Serial numbers show approximate date of manufacture.
For all dates, you will need to look at the construction technique and components used to get a more precise date of manufacture.
If you wanna have some fun playing with my rockabilly band, check out this new jam tracks CD "Jam With The Jime" .
I wrote two e Books about playing rockabilly guitar.
The retro-future stylings of the Flying V, Explorer, and Firebird.
Even before the world was introduced to these iconic axes, Gibson was rolling right along.
That’s not the sole reason why it's a great book :-( Many writers have contributed and all the important artists have been covered. The weird thing about the book is that's it's actually a good read for both beginners and old-timers like me. This book is also full of great pics and anecdotes, but you should really check it out for yourself! Here's a link to it on Amazon: Rockabilly: The Twang Heard 'Round the World: The Illustrated History I never heard anything better than a Fender if we're talking about the big manufacturers.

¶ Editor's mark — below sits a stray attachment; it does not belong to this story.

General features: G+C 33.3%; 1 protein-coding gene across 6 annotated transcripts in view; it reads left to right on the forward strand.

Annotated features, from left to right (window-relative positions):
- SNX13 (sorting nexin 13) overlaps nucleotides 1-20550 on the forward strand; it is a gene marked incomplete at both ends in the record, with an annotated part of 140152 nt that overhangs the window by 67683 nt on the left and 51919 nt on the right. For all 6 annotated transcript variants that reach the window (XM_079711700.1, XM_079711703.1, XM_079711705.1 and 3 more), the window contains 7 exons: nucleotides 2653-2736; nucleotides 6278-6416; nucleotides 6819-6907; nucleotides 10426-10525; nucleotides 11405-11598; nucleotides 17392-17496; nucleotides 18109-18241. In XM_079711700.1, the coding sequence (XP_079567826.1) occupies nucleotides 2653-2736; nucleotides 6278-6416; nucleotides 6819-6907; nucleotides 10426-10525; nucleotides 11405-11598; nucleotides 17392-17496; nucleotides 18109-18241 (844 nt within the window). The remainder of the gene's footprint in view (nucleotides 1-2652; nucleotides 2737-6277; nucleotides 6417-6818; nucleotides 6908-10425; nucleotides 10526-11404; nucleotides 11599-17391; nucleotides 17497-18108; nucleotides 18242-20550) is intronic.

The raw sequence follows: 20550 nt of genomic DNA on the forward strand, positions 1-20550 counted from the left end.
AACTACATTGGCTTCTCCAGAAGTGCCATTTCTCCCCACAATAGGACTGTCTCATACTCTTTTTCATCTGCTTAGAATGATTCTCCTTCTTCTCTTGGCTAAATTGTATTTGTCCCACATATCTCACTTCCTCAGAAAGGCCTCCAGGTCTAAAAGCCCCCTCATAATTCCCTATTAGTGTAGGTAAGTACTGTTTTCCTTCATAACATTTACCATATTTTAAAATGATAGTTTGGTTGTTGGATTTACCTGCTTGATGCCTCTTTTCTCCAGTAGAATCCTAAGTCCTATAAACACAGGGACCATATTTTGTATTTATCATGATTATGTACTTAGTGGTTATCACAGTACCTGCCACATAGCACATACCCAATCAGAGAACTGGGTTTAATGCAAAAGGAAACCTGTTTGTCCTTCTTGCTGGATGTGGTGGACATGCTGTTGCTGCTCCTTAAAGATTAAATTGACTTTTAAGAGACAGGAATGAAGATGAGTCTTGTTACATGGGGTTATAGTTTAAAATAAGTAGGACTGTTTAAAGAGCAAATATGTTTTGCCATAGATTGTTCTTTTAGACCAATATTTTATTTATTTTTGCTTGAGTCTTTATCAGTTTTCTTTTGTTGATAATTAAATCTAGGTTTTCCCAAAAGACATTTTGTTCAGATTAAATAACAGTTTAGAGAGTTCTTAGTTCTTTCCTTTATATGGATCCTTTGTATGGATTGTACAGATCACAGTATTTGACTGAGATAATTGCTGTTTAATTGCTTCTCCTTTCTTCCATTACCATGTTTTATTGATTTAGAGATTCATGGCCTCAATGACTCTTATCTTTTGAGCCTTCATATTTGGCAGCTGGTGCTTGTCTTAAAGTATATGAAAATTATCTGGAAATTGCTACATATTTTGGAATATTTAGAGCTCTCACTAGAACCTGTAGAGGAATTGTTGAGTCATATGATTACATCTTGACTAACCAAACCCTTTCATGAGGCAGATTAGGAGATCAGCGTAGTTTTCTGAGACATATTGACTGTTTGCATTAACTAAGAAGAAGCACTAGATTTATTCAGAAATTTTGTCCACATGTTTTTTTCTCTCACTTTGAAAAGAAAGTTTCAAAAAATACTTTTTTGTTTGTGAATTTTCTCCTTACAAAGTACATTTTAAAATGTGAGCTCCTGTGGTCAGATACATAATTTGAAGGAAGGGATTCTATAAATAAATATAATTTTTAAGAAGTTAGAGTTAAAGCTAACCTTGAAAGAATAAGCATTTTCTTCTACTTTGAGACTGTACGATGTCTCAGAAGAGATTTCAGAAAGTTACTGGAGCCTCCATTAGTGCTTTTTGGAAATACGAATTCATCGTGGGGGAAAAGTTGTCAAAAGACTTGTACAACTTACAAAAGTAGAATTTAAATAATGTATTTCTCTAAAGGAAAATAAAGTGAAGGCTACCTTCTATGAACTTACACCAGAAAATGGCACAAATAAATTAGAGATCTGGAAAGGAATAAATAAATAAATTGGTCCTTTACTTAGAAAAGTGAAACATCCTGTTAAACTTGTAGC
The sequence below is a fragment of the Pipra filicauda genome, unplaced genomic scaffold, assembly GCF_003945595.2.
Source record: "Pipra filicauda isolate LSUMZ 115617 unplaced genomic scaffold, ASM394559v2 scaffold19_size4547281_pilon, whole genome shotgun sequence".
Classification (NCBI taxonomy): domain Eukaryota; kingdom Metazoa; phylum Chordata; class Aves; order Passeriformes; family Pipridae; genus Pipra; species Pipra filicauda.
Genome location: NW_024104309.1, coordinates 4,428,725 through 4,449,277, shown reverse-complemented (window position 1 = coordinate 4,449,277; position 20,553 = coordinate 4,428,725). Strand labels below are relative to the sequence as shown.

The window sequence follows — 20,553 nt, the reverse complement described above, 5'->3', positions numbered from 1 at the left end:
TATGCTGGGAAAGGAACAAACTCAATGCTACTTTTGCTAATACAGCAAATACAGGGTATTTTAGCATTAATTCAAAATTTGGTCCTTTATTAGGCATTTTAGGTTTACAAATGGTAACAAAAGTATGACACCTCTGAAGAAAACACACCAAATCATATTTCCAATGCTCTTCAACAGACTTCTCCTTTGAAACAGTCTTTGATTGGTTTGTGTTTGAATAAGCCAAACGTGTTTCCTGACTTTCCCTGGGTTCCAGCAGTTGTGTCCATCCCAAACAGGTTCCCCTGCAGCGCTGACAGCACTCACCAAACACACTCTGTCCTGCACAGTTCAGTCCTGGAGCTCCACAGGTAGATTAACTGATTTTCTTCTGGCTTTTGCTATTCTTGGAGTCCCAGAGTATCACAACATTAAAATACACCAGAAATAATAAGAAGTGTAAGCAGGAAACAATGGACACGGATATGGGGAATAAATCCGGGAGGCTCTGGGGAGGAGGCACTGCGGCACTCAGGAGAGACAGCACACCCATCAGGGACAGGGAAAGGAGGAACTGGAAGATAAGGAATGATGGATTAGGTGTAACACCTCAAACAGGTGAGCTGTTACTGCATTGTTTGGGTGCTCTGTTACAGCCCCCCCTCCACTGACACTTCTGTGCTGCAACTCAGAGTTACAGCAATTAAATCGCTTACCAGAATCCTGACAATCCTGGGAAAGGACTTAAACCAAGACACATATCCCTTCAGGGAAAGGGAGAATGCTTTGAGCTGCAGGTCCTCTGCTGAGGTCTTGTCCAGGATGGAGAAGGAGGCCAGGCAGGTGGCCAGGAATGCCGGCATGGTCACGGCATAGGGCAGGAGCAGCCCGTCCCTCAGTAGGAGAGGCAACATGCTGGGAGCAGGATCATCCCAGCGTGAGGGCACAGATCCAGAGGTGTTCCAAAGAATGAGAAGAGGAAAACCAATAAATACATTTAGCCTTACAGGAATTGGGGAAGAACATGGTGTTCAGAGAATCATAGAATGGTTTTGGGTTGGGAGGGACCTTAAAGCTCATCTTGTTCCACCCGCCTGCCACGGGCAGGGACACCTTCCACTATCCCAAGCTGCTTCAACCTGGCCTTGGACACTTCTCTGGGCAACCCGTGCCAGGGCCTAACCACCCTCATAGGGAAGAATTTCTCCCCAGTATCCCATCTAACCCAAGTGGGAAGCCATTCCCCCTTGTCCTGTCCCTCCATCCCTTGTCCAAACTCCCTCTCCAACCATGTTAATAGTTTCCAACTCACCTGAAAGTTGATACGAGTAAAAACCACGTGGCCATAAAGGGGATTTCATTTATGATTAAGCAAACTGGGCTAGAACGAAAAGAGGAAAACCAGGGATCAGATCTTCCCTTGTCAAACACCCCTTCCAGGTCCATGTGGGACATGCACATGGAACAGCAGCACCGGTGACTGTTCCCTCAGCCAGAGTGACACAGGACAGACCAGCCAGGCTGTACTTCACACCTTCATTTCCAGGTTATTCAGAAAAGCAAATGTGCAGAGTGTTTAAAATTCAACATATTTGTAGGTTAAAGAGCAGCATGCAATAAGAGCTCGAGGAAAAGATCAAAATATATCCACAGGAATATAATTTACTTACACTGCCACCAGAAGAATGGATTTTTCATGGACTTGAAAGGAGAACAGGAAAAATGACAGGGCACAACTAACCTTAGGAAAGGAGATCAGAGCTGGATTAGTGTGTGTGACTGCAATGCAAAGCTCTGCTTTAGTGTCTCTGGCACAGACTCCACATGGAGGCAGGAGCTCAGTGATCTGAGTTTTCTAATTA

A great new book on Rockabilly has just been released.
I've contributed with my article on Burlison/Martin and some info on the European rockabilly scene and its bands.
Features of this guitar includes maple cap over one-piece mahogany body, moon inlays, one-piece Mil-Com tremolo, Phase I locking tuners, and "Regular" (aka Standard) neck profile which is 1/16" more narrow than a wide thin/fat, and the same depth as the wide fat (1 21/32" nut, 27/32" depth).
Pickups are the stock HFS and Vintage Bass with the standard 5-way rotary selector, volume and tone.